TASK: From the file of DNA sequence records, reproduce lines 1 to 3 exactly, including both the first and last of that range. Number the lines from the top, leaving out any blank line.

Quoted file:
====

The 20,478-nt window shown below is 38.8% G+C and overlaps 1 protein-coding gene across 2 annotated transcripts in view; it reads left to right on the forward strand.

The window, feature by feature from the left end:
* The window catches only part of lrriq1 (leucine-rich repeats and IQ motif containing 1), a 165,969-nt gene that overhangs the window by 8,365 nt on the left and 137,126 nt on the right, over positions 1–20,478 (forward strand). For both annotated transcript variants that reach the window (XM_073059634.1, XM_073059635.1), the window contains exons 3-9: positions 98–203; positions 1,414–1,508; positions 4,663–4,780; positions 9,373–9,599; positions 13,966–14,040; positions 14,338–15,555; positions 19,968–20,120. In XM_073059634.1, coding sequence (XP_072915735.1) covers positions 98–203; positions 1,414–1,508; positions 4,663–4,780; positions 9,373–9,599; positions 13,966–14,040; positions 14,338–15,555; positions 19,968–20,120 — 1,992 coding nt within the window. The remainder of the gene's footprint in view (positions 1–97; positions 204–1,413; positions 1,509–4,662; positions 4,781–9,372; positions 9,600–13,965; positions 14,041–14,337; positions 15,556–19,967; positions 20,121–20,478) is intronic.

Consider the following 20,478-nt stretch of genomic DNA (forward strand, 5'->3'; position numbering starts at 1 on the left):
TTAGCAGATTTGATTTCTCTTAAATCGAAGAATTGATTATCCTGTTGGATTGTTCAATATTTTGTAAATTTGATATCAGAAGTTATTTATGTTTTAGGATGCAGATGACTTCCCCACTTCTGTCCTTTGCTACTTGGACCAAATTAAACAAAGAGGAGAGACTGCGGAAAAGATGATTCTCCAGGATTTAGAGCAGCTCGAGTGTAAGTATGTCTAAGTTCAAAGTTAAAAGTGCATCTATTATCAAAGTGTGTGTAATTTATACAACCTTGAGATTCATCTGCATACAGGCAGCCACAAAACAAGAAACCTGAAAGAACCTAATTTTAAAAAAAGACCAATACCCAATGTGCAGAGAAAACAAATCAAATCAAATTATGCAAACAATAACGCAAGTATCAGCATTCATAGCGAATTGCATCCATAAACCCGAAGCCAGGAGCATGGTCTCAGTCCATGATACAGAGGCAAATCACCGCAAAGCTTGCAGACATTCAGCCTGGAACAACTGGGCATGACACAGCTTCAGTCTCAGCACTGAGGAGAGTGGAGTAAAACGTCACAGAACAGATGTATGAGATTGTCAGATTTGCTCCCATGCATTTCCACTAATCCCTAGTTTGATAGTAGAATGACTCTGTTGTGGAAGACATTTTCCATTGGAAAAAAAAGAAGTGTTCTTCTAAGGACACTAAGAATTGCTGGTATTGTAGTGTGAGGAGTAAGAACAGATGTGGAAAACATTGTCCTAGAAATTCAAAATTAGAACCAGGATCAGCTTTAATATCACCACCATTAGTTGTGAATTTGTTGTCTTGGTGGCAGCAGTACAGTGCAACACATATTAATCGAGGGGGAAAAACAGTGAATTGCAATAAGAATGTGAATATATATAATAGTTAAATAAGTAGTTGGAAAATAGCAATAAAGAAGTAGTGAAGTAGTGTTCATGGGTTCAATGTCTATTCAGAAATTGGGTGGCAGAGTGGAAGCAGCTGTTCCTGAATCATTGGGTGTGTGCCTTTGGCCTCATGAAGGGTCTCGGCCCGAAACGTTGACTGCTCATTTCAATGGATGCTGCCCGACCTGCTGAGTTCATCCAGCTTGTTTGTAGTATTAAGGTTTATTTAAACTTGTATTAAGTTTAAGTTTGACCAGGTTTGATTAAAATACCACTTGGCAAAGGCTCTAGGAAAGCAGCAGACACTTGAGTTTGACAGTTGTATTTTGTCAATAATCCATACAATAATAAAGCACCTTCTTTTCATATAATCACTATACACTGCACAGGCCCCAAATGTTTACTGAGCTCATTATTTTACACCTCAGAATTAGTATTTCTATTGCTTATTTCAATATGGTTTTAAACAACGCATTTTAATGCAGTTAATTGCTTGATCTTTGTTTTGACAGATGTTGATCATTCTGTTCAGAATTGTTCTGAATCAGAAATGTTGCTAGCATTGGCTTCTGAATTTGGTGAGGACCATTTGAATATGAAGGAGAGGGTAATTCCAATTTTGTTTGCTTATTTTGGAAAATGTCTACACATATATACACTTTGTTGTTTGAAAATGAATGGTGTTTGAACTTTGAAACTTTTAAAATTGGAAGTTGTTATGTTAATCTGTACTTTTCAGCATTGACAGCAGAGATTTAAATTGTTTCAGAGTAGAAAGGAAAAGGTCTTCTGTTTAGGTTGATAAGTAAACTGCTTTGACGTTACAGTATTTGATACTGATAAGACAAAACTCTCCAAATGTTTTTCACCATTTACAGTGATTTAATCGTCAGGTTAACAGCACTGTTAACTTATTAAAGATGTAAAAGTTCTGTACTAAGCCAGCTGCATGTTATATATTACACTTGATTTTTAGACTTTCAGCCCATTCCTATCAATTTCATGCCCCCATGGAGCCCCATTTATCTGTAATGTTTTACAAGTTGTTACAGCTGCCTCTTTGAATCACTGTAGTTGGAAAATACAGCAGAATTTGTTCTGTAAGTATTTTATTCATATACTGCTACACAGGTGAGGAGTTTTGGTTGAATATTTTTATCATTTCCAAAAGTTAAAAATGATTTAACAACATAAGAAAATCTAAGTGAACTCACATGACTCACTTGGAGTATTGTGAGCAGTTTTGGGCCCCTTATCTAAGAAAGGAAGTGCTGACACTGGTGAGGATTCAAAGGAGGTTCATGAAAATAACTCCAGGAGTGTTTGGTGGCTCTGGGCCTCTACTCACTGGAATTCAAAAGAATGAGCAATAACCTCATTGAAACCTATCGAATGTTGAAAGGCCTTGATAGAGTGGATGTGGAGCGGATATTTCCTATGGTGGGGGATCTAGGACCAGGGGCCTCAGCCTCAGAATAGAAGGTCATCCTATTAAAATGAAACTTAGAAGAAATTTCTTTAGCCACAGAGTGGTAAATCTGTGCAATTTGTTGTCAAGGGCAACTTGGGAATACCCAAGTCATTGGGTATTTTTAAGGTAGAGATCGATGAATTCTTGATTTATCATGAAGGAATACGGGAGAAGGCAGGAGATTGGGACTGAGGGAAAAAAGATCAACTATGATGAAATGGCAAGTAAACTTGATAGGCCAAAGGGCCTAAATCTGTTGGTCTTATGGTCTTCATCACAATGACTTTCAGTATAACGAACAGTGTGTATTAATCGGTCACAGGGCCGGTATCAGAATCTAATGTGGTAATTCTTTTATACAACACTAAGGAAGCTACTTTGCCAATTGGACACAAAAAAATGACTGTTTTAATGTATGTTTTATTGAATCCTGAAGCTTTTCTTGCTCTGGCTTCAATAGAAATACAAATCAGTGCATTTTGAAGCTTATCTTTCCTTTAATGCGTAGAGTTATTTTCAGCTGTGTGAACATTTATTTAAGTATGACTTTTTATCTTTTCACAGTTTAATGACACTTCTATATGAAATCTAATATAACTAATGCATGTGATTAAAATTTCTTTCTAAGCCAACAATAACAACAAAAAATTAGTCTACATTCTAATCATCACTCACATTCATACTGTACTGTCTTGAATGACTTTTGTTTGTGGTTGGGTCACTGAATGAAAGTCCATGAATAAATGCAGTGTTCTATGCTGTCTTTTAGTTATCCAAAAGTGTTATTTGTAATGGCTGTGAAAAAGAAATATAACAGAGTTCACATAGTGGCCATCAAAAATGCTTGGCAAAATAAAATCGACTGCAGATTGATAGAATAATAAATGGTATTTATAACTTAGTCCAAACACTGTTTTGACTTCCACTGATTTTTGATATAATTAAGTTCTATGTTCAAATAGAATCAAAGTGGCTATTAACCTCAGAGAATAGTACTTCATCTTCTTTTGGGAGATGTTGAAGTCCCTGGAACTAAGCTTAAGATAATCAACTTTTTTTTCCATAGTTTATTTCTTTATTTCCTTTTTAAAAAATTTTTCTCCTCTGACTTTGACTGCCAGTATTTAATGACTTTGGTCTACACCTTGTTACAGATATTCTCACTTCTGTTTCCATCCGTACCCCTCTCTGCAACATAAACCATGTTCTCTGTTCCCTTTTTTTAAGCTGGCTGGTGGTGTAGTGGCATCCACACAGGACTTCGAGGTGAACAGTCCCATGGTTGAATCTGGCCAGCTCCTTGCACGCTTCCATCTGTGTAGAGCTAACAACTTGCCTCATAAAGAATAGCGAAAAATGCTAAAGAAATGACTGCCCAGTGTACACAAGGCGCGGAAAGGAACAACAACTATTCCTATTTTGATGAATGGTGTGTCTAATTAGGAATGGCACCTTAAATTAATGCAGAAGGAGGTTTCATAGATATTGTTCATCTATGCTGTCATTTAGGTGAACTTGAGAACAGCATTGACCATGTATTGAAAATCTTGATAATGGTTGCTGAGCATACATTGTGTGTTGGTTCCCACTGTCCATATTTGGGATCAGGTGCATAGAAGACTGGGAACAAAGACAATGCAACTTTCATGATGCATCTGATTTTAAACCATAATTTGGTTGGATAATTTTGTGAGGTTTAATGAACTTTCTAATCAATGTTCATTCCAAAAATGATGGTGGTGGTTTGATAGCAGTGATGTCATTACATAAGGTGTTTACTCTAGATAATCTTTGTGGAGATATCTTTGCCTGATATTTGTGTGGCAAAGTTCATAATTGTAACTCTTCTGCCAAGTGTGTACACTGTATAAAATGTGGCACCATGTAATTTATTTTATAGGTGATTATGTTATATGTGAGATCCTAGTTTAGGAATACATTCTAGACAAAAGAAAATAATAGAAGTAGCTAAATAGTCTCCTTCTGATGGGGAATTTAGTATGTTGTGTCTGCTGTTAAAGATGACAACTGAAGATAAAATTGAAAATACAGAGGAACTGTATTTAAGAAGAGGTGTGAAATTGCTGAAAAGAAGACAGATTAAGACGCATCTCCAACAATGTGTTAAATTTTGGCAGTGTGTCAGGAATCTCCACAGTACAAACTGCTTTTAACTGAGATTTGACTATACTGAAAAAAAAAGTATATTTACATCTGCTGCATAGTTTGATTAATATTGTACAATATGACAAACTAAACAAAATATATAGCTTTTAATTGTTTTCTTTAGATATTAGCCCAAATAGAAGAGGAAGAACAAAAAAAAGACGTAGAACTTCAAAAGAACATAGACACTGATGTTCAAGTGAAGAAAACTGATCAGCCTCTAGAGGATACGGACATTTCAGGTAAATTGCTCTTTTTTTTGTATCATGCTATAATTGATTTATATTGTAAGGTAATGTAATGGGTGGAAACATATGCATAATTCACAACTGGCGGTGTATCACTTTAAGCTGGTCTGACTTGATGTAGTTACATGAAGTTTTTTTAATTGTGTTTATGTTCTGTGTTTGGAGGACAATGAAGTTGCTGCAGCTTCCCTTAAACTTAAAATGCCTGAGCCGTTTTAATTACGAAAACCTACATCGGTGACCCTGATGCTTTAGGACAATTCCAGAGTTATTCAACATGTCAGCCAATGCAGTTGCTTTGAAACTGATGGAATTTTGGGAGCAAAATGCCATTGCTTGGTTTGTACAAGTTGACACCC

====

The 20,478-nt window shown below is 38.8% G+C and overlaps 1 protein-coding gene across 2 annotated transcripts in view; it reads left to right on the forward strand.

The window, feature by feature from the left end:
* The window catches only part of lrriq1 (leucine-rich repeats and IQ motif containing 1), a 165,969-nt gene that overhangs the window by 8,365 nt on the left and 137,126 nt on the right, over positions 1–20,478 (forward strand). For both annotated transcript variants that reach the window (XM_073059634.1, XM_073059635.1), the window contains exons 3-9: positions 98–203; positions 1,414–1,508; positions 4,663–4,780; positions 9,373–9,599; positions 13,966–14,040; positions 14,338–15,555; positions 19,968–20,120. In XM_073059634.1, coding sequence (XP_072915735.1) covers positions 98–203; positions 1,414–1,508; positions 4,663–4,780; positions 9,373–9,599; positions 13,966–14,040; positions 14,338–15,555; positions 19,968–20,120 — 1,992 coding nt within the window. The remainder of the gene's footprint in view (positions 1–97; positions 204–1,413; positions 1,509–4,662; positions 4,781–9,372; positions 9,600–13,965; positions 14,041–14,337; positions 15,556–19,967; positions 20,121–20,478) is intronic.